Pittsburgh Pirates player Dock Ellis wrote himself into Major League Baseball history on June 12, 1970, by pitching a no-hitter (a game in which the opposing team doesn’t hit the ball) against the San Diego Padres. He further solidified his legend by admitting over a decade later that he played that game while under the influence of lysergic acid diethylamide, or LSD. Deadline addressed the 47th anniversary of that game yesterday (June 12) with the announcement of a new biopic, "Dock," starring O’Shea Jackson Jr. in the lead role.
Jackson is attached to star as Ellis in a film co-produced by his father Ice Cube, whom he famously portrayed in "Straight Outta Compton." Joey Poach ("The End of the World") wrote the screenplay, which co-producer David Permut ("Hacksaw Ridge") told Deadline is "one of the most heartfelt, honest and emotional pieces of material I’ve read in years." Deadline reports that the producers are seeking a director, and did not share information on any other attached stars or what aspects of Ellis’ life the film would cover.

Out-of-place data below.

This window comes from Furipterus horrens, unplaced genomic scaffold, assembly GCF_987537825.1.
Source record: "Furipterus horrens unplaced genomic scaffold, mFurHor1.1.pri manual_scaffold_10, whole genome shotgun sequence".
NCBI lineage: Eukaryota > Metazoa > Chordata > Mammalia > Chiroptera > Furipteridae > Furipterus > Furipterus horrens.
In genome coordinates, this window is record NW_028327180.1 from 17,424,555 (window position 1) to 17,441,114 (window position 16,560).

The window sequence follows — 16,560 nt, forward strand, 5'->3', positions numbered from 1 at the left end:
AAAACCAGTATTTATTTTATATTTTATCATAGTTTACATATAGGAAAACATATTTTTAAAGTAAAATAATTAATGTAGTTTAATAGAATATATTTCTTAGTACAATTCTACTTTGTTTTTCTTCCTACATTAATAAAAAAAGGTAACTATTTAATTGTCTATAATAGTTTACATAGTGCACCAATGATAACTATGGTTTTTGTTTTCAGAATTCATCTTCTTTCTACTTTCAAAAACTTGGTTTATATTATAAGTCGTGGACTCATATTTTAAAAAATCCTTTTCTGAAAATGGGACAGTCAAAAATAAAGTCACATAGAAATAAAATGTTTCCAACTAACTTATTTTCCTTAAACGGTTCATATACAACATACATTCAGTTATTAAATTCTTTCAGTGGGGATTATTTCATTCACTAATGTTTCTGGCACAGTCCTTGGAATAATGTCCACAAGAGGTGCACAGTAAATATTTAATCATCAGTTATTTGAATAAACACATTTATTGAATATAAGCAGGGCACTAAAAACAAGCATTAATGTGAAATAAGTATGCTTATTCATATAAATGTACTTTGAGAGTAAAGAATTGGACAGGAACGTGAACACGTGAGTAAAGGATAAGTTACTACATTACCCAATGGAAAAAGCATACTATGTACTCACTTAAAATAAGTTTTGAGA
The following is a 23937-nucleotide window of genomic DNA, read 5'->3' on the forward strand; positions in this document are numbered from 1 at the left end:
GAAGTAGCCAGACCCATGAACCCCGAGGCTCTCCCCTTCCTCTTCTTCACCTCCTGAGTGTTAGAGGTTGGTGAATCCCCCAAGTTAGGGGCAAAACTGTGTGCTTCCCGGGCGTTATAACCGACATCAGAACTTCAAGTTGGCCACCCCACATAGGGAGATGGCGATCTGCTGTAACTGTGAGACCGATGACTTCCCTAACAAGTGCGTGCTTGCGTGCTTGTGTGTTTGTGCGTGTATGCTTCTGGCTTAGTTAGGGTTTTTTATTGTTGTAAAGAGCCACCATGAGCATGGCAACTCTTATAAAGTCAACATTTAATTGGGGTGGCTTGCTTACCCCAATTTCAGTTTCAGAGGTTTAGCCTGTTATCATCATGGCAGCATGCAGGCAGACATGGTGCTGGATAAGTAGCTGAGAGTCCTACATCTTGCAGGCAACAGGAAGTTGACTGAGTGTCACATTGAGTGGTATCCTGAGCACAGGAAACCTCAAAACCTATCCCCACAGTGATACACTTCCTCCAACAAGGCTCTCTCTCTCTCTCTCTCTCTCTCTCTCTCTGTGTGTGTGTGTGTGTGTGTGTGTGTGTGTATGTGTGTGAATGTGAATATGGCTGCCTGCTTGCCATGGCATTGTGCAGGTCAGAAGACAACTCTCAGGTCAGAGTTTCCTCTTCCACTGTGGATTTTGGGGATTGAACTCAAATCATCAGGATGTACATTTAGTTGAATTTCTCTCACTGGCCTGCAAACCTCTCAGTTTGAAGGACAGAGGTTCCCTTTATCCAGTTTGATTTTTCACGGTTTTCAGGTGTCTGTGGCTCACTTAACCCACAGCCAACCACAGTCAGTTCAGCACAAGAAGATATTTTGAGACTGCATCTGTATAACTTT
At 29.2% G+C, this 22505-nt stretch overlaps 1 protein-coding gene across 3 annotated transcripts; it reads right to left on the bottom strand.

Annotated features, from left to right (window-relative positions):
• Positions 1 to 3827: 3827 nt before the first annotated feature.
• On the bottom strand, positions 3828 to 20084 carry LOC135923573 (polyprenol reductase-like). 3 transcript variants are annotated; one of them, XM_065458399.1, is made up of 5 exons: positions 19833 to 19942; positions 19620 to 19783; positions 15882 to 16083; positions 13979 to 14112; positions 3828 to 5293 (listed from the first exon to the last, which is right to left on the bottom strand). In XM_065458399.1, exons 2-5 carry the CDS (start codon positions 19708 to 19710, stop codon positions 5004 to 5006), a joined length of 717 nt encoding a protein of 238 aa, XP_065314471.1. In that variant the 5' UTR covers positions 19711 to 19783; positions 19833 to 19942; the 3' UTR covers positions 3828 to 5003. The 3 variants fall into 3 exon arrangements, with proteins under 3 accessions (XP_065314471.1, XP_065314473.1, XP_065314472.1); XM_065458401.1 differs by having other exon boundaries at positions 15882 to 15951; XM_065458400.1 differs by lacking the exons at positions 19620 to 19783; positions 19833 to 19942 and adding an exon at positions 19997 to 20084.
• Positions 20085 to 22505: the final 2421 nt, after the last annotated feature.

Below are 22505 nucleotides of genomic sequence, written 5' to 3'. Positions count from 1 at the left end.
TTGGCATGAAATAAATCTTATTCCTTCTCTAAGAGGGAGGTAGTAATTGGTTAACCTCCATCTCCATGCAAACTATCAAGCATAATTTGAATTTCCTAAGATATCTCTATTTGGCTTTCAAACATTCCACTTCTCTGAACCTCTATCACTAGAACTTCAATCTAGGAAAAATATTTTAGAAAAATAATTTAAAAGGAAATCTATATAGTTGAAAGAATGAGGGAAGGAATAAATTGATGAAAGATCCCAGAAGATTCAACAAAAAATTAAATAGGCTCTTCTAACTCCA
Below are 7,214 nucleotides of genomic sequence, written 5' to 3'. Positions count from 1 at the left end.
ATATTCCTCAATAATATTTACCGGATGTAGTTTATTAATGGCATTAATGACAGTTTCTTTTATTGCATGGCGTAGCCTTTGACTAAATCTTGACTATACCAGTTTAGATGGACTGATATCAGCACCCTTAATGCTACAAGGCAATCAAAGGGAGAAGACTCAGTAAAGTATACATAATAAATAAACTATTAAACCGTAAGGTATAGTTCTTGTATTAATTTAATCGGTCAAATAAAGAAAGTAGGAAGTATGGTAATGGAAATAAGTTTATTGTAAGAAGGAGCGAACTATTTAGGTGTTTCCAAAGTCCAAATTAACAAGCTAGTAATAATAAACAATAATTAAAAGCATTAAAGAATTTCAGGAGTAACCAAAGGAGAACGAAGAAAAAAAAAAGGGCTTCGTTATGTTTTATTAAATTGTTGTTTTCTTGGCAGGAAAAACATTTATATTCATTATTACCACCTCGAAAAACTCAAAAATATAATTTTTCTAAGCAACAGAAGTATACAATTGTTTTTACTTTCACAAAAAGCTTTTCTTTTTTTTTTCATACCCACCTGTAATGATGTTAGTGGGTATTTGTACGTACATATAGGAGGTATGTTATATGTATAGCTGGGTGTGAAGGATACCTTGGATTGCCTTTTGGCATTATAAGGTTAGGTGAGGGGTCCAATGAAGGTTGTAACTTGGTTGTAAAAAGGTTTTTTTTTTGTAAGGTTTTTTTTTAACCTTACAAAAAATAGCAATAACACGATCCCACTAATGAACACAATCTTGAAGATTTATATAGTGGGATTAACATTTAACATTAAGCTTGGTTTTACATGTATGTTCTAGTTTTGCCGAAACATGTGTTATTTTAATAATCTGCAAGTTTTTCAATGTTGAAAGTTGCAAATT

As noted in the Los Angeles Times‘ 2008 obituary, the unpredictable Ellis struggled with alcohol and narcotic abuse throughout much of his baseball career, which included a 1971 World Series win with the Pirates. He started counseling others with substance dependency issues near the end of his career, continuing that work after his 1979 retirement. He also addressed racism in baseball on multiple occasions, including a battle with his team when the leadership instructed him to stop wearing hair curlers in the dugout. He also fought for players’ rights to free agency, which allowed more players of color to demand larger salaries. He died in 2008 at age 63 from liver disease.